Lessons of the Holocaust

Does it make sense to say that we should learn lessons from the Holocaust? I believe it does – and they are clear.
For Jews, Menachem Begin, speaking in 1981, said it best:
“First, if an enemy of our people says he seeks to destroy us, believe him. Don’t doubt him for a moment. Don’t make light of it. Do all in your power to deny him the means of carrying out his satanic intent.

Murder of Jews in Ivangorod 1942

 

Second, when a Jew anywhere is threatened, or under attack, do all in your power to come to his aid. Never pause to wonder what the world will think or say. The world will never pity slaughtered Jews. The world may not necessarily like the fighting Jew, but the world will have to take account of him.”

The last Jew in Vinnitsa shot at edge of pit 1941

 

In the 1930s the Jews of Germany, and much of Europe, thought that they belonged to the most advanced and progressive civilisation the world had ever seen. They could not believe that the people who had thrilled with them to Beethoven and Goethe, and together with them had probed the secrets of the universe and the heart of the atom, would unleash on them a merciless barbarism as murderous as that of Genghis Khan. But they did.

Partisan Brigade of Abba Kovner & Benjamin Levin at Vilna Liberation 1944

 

For Gentiles, it is even simpler. Because of our long history of being persecuted, Jews have the most acute antennae for it. So if a Jew calls out antisemitism, don’t question them. Believe them. If you can’t bring yourself to support them, at least don’t try to silence them.
If, however, you dismiss Jewish accusations of antisemitism as being in bad faith, and support anti-Jewish remarks as ‘fair comment’; if you tell Jews that after 75 years it’s high time they ‘got over’ the Holocaust; if you condemn the government and armed forces of Israel for preventing the murder of its citizens by any means necessary; and, most wickedly of all, if you try to demoralise young Jews by lying to them that “Israel is doing to the Palestinian Arabs what the Nazis did to the Jews”; then, deny it though you may, I am afraid you are committing acts of antisemitism.

Woman Soldiers of the Israeli Defence Force

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The Dragon Masters – a Mirror War

In 1962 Jack Vance published an award-winning novella called ‘The Dragon Masters’. On a distant planet humans had bred a race of lizard-like creatures into fighting animals. Like dogs, there were many different breeds, with different characteristics and sizes, from the man-sized Termagants through the Spiders that serve as war-mounts to the elephantine Juggers. Their human masters use them in combat both against each other and against a space-faring race called the grephs.

It turns out the grephs are in fact the ‘basics’ – the lizard-like ancestors of the Dragons. As humans bred some of their captured ancestors, so the grephs captured and bred humans for combat. Against the Termagants they match Heavy Troopers; against Spiders they ride Mounts; and they have bred Giants to match Juggers in size.

We Jews are faced with a similar situation. So many Jews have been seduced into being anti-Zionist, and even anti-Jewish: Gilad Atzmon, David Baddiel, Moshe Ber Beck, Geoffrey Bindman, Noam Chomsky, Norman Finkelstein, Tony Greenstein, Henry Kissinger, Miriam Margolyes, Ilan Pappe, Jacqueline Rose, Michael Rosen, Shlomo Sand, George Soros, Philip Weiss, Yisroel Dovid Weiss – the list is depressingly long.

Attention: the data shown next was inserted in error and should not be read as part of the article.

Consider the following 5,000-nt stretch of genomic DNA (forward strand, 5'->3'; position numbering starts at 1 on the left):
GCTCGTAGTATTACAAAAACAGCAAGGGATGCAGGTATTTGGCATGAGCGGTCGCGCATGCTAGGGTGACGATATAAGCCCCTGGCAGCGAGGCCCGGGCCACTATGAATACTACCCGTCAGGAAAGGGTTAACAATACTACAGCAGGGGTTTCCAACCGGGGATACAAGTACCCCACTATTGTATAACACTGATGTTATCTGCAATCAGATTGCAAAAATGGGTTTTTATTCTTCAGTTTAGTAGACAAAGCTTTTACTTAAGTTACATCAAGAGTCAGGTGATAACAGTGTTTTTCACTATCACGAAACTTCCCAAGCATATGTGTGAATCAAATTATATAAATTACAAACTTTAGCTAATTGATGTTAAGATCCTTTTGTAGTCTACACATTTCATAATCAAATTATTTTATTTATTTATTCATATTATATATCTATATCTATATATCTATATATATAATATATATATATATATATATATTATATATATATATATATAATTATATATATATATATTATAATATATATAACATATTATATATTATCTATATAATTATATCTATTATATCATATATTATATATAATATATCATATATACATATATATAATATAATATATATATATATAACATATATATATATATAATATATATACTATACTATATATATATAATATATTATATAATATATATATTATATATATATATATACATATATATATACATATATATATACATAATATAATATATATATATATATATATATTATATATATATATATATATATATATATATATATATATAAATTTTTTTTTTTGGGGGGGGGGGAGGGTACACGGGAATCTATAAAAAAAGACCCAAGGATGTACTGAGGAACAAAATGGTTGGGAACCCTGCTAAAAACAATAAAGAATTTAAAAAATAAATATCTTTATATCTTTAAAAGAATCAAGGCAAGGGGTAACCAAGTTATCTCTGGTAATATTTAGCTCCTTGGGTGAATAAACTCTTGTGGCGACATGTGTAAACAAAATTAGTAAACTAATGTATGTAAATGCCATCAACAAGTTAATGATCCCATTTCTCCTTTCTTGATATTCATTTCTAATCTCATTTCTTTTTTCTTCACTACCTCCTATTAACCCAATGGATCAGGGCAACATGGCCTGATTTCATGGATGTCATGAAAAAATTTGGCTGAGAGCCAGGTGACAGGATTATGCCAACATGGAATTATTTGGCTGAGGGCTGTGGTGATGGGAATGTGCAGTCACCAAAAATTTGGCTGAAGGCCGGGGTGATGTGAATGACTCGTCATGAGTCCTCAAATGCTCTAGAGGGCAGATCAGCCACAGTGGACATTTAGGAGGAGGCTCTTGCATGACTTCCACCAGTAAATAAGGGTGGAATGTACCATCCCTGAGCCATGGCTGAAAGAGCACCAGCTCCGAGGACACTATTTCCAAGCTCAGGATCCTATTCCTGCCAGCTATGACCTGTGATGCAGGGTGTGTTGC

Against this wealthy and powerful army – and they number hundreds, if not thousands – we seem to be able to muster a bare handful of extraordinarily brave Muslims who understand and sympathise with the predicament of Jews and Israel. Maajid Nawaz, Ayaan Hirsi Ali, Wafa Sultan, Noor Dahri – precious few else.

Where are our Giants?

House of Commons Debate on Recognition of Palestinian Statehood

I’m watching this with a sense of utter despair. My own shul’s MP (Mike Hancock) made egregious, mendacious, mischievous and borderline antisemitic comments (in that he denies the facts surrounding the birth of the State of Israel) about Israel’s War of Independence.
The same buzzwords keep coming up: disproportionate, settlements.
The most powerful proponent of the motion, it soon became apparent, was no MP but the BBC: speaker after speaker prayed in favour of the motion the film ‘The Gatekeepers’ and subsequent debate, screened on BBC2 48 hours previously.
The division was not across party lines, but something both older and newer, and far more visceral. The voices in favour were mainly regional, with a preponderance from Scotland; those opposed were uniformly (with the honourable exception of Louise Ellman) received pronunciation from the shires.
As I listened, I was reminded inescapably of Yeats’ famous lines: “The best lack all conviction, while the worst are filled with passionate intensity.” The pro voices were clear and forceful: the antis were factually correct, but dull, dull, dull, in some cases obviously reading briefs.
Much was made of the second part of the Balfour Declaration, that “nothing should be done which might prejudice the rights of the non-Jewish communities”, and Britain’s historic responsibility and importance as the holder of the Mandate from 1920 to 1947.
So: the motion was amended to read: “That this House believes that the Government should recognise the state of Palestine alongside the state of Israel as a contribution to securing a negotiated two state solution.” It was passed 247 to 12.
Not one word was spoken about the White Paper of 1939 which shut the doors of Palestine forever to the millions of doomed Jews of Hitler’s Europe. By that act, the people of Britain, whether they know it or not, forfeited their right to dare to pass judgment on Israel.